He spent lots of time with Stone, her husband and two sons, Stone testified. He became a kind of grandfather figure for the boys, now in their 20s. He paid for the boys’ high school and college tuitions and bought the oldest son a car. The boys eventually started calling him Papa.
Perwaiz hung the boys’ framed portraits on the walls of his office and put their initials on the license plate of one of his cars.
Stone also got lots of gifts from the doctor. She estimated that he gave her about 10 watches, each valued at $2,000. She also got purses, sunglasses, and jewelry. She even shared an American Express card with him that she used to buy things for herself and her sons.
When asked by Assistant U.S. Attorney John Butler to estimate the total value of the gifts that Perwaiz gave her over the years, her response: “Several hundred thousand dollars.”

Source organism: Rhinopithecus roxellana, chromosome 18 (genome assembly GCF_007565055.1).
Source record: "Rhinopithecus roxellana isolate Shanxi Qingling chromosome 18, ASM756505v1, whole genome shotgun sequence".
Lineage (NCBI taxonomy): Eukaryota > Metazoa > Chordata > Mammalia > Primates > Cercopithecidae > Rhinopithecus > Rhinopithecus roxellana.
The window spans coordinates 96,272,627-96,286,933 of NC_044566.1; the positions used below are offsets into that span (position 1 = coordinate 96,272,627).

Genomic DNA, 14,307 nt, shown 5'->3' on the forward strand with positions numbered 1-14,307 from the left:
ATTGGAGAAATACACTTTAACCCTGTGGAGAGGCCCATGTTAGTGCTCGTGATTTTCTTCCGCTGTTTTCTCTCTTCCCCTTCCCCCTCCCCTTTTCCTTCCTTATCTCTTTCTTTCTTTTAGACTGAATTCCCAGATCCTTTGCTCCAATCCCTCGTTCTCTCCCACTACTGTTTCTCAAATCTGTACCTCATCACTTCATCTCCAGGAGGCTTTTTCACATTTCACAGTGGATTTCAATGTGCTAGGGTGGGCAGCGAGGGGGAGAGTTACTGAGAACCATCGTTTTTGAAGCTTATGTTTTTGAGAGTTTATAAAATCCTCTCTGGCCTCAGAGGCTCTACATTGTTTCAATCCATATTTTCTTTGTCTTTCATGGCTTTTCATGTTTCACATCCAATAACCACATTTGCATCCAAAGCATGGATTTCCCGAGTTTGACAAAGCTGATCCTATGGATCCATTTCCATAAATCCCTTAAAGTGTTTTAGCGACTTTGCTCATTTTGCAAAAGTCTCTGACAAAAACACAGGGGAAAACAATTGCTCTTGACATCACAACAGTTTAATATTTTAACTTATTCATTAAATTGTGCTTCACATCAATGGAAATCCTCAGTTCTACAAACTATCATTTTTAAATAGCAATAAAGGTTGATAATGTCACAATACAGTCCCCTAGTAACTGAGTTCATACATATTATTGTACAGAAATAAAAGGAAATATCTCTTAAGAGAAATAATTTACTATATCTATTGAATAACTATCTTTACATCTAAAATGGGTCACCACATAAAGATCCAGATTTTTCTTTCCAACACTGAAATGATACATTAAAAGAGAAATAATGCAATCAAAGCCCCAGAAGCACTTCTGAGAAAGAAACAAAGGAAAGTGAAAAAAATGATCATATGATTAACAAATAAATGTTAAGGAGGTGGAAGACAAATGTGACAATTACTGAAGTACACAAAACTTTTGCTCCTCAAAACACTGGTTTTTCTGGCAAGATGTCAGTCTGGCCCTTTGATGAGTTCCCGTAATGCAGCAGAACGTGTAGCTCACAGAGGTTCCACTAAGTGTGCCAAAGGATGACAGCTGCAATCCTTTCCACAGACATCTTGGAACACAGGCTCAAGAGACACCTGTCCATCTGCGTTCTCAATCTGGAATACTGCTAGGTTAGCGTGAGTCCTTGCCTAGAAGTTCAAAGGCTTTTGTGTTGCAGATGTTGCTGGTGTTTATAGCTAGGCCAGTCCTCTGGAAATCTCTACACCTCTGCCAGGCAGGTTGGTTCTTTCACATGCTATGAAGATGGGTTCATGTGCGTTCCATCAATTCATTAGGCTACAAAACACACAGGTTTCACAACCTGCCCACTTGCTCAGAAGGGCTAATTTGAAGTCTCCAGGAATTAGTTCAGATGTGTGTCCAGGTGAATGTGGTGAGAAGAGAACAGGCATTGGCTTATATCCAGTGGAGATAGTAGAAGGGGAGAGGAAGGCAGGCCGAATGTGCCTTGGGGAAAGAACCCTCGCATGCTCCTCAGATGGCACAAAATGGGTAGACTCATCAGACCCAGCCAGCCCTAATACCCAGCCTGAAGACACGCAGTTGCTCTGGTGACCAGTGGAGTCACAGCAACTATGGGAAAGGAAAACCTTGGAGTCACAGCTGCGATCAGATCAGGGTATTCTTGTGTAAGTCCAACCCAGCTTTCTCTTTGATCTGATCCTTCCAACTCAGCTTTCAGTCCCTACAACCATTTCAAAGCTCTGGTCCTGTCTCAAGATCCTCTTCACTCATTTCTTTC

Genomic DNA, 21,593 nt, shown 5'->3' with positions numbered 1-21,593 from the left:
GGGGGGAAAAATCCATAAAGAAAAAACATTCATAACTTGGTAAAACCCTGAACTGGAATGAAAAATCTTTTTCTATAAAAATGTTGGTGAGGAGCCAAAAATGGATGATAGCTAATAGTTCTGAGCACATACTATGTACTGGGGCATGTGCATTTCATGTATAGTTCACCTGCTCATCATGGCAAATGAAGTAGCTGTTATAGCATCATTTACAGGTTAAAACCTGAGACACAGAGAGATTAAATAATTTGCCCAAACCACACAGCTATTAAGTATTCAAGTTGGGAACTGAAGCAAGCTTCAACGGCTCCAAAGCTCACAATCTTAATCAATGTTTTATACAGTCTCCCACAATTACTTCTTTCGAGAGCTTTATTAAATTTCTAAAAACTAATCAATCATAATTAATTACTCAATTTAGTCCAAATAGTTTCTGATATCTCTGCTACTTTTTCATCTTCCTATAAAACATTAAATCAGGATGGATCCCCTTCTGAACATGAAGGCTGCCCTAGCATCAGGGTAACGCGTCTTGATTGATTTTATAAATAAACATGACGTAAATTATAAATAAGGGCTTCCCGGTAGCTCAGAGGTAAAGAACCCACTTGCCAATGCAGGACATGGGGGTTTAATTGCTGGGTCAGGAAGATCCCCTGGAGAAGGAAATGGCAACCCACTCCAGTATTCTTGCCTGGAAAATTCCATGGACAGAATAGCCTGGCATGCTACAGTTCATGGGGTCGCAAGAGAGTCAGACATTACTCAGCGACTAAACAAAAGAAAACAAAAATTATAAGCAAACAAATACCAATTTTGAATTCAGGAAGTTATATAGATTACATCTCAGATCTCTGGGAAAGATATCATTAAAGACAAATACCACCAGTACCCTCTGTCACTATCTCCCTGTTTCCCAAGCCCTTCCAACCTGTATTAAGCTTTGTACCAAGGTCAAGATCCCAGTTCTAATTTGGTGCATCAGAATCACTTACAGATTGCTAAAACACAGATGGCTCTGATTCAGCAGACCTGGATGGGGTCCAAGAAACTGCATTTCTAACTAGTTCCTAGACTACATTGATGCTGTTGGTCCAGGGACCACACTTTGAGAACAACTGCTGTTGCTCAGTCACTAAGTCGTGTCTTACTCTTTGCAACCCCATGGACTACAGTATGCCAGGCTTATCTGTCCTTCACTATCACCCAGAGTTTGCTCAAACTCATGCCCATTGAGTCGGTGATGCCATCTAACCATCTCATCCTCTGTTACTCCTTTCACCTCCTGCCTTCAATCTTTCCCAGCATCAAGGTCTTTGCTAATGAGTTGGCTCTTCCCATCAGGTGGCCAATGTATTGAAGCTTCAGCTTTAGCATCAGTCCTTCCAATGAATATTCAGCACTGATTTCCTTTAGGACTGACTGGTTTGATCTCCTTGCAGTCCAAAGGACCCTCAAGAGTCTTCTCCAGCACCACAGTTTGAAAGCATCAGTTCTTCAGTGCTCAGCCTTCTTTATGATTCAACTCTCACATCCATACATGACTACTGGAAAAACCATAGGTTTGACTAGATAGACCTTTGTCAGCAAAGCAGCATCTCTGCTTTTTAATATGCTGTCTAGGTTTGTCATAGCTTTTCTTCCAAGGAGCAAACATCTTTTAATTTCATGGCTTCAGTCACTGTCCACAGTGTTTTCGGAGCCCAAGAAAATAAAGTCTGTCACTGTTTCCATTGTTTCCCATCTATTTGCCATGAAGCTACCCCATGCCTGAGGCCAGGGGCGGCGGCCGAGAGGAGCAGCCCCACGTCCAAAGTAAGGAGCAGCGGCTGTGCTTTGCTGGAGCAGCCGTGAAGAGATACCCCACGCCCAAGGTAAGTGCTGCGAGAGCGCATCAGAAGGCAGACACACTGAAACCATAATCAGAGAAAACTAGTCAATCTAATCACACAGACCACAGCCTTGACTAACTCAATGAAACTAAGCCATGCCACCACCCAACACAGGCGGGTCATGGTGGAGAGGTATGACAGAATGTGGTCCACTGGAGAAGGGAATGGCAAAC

And while Stone testified that she would have stopped working for the doctor immediately if she ever thought he did anything that would put a patient’s safety in jeopardy, she said she saw him do some things that were questionable.
One day when she was filling in at the main office, she said she saw him examining a patient with an instrument that was broken. She immediately ordered a new part for it.
When staff complained that he wasn’t sterilizing a piece of equipment for the recommended amount of time, she said she confronted him and he agreed to wait in the future. And when she heard patients complain about having to undergo too many surgeries, she confronted him about that, too.
“Sometimes he seemed to listen, sometimes he did not,” she said.
Stone also said she knew that he wasn’t using some instruments properly and occasionally saw him alter information on patients records.
In other testimony Friday, two of Perwaiz’s former patients told jurors how the doctor recommended they get a hysterectomy after they